Confusion, overwhelm, unrealistic expectations, and uncertainty of what to do next seem to be very understandable emotions as we all check that, if you are living in England, you understand any aspect of the instructions from y/our leader. I am so grateful that here in Scotland we have the joint leadership of Jane Godley and Nicola Sturgeon saying it how it is.
Over the last week I have once again checked in with producers in other countries and continents and felt a heavier vibe of balancing a desire to be creative with the realisation of the challenges of picking up a project which existed in the ‘old days, the old ways’ and re-fashioning it for the ways in which we may, must, can, will work in the new world. One theatre is taking their 1000 seat theatre and effectively creating a 250 seat socially distanced safe house in which work can begin to be created in the coming few months (in a region of the world which has managed the process locally and clearly). Another company has taken a solo work for piano and, in a responsible socially distanced way, brought a creative team and artists together and broadcast the song cycle for a new global audience. Another has put together a small hardship fund and is reaching out to all the artists on its books and making an offer of a small stipend for a piece of outward facing (in the end) creative practice – developing a new script, using technology in new ways, gathering actors for a virtual event which enriches practice. These are small examples of the work which is going on all over the world to make sense of the new theatre methods.
One of the assignments I always give students on the Creative Producing and Arts Management courses I have run is to invite them to picture a time in 5-6 years from now when the world is in someway different, and to think how they would market the show, a theatre, their work in a new way. Even the most extreme essay only pictured the destruction of the internet. But now we are dealing in real-life and wondering how we will market theatre and performing arts in 6 months or one year, rather than 5-6 years.
This is the time for the Creative Producer to really come into their own. At this time of ‘confusion, overwhelm, unrealistic expectations, and uncertainty of what to do next’. The producers that we will be seeking to inspire and train with the Diploma which starts in November will be people who can take the challenge. They are flexible enough to see things differently. They have the ability to play the role of an informed potential theatregoer/ consumer of the artistry which someone wants to bring to the stage. They/we can think laterally and wonder how the work may be realised differently, how it might be brought to the consciousness of the audience in a new way, and how we can make the potential audience stretch a wee bit to reach our juicy creative fruits, but not panic that they may topple over or be upset by any risk.
I am concerned that so many people are sharing work for free at the moment. It may have a knock-on effect in the future to undervalue the cost of artistry needed to create work. In a discussion this week there was also shared concern over the quality of some work being rushed up online to fill a perceived vacuum in supply, and whether that on-line roughness will put some people off in the future. Audiences may believe that the roughness will be replicated on the stage, so why bother when I can watch a blockbuster or a heavily subsidised massive show from the NT or the Met.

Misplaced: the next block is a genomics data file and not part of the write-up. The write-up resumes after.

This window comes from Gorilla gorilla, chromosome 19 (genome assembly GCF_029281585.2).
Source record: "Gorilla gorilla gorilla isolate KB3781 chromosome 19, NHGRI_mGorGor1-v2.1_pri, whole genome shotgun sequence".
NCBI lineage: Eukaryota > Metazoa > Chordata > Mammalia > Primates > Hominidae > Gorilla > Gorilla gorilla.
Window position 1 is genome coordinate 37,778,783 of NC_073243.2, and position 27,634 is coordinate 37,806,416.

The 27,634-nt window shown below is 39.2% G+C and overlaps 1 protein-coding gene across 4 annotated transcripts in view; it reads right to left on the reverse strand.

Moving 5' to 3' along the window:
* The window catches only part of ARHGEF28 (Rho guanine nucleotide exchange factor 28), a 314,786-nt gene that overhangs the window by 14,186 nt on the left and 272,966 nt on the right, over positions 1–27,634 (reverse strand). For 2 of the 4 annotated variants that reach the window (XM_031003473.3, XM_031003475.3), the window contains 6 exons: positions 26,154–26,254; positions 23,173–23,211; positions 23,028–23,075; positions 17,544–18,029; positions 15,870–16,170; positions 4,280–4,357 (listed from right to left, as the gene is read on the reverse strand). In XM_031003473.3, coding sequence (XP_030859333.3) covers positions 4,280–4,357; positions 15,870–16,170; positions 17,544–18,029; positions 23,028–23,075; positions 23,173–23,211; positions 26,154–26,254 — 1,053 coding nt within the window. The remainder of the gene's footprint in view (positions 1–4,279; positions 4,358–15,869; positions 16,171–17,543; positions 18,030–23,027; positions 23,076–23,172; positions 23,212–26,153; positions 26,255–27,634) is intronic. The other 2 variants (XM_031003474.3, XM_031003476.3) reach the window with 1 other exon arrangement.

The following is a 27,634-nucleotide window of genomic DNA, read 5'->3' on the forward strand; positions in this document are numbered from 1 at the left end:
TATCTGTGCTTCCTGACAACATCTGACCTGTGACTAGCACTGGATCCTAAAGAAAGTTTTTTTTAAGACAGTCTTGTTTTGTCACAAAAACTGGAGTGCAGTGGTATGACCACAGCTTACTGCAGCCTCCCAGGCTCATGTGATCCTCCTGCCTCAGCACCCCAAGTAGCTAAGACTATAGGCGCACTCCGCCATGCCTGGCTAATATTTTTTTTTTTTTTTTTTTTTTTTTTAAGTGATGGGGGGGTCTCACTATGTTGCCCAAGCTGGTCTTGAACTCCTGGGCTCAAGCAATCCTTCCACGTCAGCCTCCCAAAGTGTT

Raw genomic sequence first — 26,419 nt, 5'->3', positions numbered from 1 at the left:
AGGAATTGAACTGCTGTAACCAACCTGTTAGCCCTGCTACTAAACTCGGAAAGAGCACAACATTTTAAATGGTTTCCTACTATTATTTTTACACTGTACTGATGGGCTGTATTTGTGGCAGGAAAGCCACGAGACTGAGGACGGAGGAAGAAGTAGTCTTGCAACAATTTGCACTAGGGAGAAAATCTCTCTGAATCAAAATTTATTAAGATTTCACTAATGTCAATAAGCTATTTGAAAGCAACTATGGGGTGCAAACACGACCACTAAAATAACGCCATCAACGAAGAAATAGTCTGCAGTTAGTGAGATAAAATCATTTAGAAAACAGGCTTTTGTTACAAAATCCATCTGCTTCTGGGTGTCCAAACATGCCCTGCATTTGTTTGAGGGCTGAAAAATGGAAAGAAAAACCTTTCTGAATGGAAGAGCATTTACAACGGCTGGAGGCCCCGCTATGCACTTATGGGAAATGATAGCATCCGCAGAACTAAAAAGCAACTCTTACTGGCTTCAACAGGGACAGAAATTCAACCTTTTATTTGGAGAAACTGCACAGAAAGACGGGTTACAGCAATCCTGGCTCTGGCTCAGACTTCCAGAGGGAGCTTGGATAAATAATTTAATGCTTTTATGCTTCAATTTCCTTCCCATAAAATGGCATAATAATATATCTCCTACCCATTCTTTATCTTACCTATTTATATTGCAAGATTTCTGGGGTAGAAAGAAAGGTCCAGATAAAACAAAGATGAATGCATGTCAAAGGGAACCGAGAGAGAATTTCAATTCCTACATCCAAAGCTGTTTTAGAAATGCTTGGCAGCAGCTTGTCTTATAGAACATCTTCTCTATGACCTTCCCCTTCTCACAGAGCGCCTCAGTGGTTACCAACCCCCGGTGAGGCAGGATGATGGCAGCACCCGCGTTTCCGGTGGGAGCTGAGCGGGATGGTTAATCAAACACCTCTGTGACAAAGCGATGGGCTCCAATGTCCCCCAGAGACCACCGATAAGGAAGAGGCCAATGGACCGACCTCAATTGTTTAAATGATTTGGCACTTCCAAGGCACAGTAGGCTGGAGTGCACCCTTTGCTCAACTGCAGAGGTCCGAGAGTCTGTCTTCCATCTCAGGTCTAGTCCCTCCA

Creative Producers at this time, and at all times, need to have these concerns in mind. They may not always plan the direction of travel (the artistic director may be in the driving seat), but they are the keepers of the brake and accelerator pedals. They can encourage a slowing down and taking time to ensure quality, or indeed a speeding up to catch a moment or a potential audience with some extraordinary work.
I am talking to a lot of individual artists and theatremakers at the moment who are maybe running out of steam and ability to see the light at the end of the tunnel. If you are in England this is even more worrying. Here at least in Scotland I sense there is clear messaging, we may take longer, but we are following a collectively shared path.
May I make a call out to creative producers, coaches, mentors and those who help artists to stay creative and positive. If you have capacity, reach out and see how you can help them move some of their ideas going forward. Do the thing we do best, think differently, think laterally, inspire, support, and help them see that their artistic practice is going to be, once again, an essential part of our landscape in the future.
I’m looking forward to doing a producing session with the University of Edinburgh producers this week, and then a gathering with some of the 550+ global independent producers who make up part of the Producers’ Pool. We keep moving forward with these collective conversations as we find new ways to market and develop new work. If you fancy knowing more then I have a Chocolate Cake workshop for creative practitioners on Fri 29th. Have a look.
Collectively we will come through to educate, entertain, heal, offer joy to, and celebrate with audiences the world over. Now we have to take some time, keep ourselves safe, and do what we can in our current stay-home-cation. Slow down, apply the brakes, look both ways, and then lets find a creative way forward.